Why wild swimming is not just another wellness craze

A young woman relaxes in a lake looking out at the mountains in the Lake District.

Unless you’ve been living under a rock, you probably would’ve heard about the latest wellness craze that has surged across the UK.

Whether in London’s freezing cold reservoirs or the refreshing waters of the Lake District, people are coming together in the dozens to dip their toes in the natural therapy known as wild swimming.

But what’s all the fuss really about?

It’s just floating around or swimming in freezing cold water, right?

Well, not entirely.

Wild swimming has been praised as a miracle cure for many ailments with wondrous physical and mental health benefits.

Join us as we surface the many mysteries of wild swimming and reveal the best spots in the UK to take an icy plunge.

Let’s dive in!

What is a wild swim?

Although it sounds like an adrenaline-pumping plunge with tiger sharks and maybe even the odd crocodile, wild swimming is far tamer, some might even say relaxing.

Wild swimming is a form of cold water swimming typically done outdoors in large bodies of natural water such as lakes, rivers, lochs and seas.

Much like yoga, wild swimming is better with company. You can join an outdoor swimming society, nature retreat or take to the freezing water with a friend. 

Swimming outdoors in cold water is also a fantastic way to feel alive and refreshed, but its remarkable benefits go far deeper than that. 

Why is cold water swimming good for you?

A middle-aged woman lifts her hands in the air with a smile on her face as a wave crashes against her body while wild swimming in the ocean.

We know it might look crazy, but there’s a good reason why people are plunging into thawing lakes and cool rivers.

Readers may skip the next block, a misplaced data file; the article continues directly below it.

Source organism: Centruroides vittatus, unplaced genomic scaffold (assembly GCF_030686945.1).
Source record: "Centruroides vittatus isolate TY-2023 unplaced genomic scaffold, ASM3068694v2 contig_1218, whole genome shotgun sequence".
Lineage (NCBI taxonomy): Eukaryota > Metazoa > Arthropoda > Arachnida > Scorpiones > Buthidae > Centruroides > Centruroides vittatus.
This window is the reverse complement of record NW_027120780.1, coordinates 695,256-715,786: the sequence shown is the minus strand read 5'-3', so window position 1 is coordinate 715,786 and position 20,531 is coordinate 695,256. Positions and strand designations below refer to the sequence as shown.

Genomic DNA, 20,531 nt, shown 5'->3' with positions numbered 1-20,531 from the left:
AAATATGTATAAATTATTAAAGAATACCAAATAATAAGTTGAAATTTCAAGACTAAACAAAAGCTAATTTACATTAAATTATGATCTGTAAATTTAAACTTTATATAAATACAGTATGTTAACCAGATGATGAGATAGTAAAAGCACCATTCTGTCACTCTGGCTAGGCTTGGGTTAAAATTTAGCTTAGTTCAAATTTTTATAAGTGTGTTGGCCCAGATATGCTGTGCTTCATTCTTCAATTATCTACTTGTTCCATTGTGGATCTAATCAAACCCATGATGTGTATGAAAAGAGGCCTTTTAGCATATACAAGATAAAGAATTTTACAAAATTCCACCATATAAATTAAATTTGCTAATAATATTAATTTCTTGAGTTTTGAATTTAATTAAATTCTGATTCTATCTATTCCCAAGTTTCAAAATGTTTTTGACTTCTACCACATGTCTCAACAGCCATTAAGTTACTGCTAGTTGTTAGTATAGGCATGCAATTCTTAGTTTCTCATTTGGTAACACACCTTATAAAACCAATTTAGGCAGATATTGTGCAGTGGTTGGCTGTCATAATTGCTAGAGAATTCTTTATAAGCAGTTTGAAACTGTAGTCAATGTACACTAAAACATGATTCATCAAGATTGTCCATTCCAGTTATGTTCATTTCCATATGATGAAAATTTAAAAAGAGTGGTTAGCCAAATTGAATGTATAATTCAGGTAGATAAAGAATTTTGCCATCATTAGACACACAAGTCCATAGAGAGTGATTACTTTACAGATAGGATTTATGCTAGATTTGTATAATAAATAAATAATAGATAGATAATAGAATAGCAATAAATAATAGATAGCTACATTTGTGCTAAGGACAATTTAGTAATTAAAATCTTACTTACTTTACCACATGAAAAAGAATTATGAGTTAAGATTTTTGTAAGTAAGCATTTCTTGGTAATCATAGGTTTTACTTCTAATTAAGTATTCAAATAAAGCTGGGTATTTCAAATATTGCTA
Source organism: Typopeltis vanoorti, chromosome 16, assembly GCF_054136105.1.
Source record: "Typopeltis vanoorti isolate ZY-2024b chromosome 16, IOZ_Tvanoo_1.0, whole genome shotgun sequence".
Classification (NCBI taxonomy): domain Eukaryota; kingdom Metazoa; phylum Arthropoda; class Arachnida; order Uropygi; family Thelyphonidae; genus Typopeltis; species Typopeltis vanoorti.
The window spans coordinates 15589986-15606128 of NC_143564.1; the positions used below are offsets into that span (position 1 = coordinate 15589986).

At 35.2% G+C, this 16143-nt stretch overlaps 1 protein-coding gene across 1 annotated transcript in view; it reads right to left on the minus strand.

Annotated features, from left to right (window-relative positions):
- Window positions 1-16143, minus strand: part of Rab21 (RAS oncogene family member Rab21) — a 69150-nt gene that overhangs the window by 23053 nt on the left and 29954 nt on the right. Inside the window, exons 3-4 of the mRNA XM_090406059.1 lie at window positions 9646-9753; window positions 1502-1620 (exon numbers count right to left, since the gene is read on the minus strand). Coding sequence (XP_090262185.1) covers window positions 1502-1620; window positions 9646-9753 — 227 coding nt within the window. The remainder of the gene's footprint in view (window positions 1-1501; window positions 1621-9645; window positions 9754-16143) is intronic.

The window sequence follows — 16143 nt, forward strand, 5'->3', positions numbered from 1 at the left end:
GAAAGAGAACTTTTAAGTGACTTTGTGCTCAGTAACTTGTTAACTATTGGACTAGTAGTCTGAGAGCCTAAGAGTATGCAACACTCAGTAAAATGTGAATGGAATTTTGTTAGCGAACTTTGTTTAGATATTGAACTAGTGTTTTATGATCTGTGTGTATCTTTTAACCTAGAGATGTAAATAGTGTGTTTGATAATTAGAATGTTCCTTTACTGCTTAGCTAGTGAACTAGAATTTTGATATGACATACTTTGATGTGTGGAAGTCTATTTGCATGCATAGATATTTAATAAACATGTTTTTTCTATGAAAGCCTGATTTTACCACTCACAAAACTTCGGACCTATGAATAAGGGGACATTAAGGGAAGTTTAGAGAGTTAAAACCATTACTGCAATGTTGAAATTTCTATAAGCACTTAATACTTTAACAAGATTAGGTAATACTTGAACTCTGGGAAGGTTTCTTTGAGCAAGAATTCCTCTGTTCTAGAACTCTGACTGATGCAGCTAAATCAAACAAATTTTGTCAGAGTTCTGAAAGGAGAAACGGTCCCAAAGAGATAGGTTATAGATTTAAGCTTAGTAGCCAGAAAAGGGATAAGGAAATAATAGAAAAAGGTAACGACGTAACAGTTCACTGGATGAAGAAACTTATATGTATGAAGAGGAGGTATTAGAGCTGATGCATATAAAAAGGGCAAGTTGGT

“Wild swimming is one of those activities that allow you to get away from technology and be immersed in nature quite literally,” says The Zest Life founder, Laura Bell.

She adds, “The guests that take part in our retreats feel a huge sense of achievement. It has a 360-degree effect on your physical, mental and emotional systems.”

Whether taking a dip in a nearby river or venturing into a still loch on a wellness holiday, you can expect to reap the following benefits.

Reduces stress levels 

If you’ve ever jumped into a froth-lipped waterfall or submerged yourself in a refreshing river, then you know how relaxing it can be.

Although an initial shock to the system, after a few minutes your mind and body start to relax, releasing pent-up tension and stress.

Swimming in nature also teaches the body how to cope with challenging situations through breathing exercises and meditation.

Speeds up muscle recovery 

Jumping into a cold body of water pumps blood through the body, improving circulation and mending sore or damaged muscles.

Many athletes swear by immersion therapy, speeding up their body’s recovery time and providing pain relief after a gruelling workout.

Bolsters the immune system

Our parents all told us to keep out of frigid water for fear of getting a cold, but studies show that it could in fact do the exact opposite.

Short-term exposure to cool, freshwater boosts the body’s white blood cells which can improve the activity of the immune system.

Boosts the metabolism and burns calories

Just when you thought wild swimming couldn’t get any better!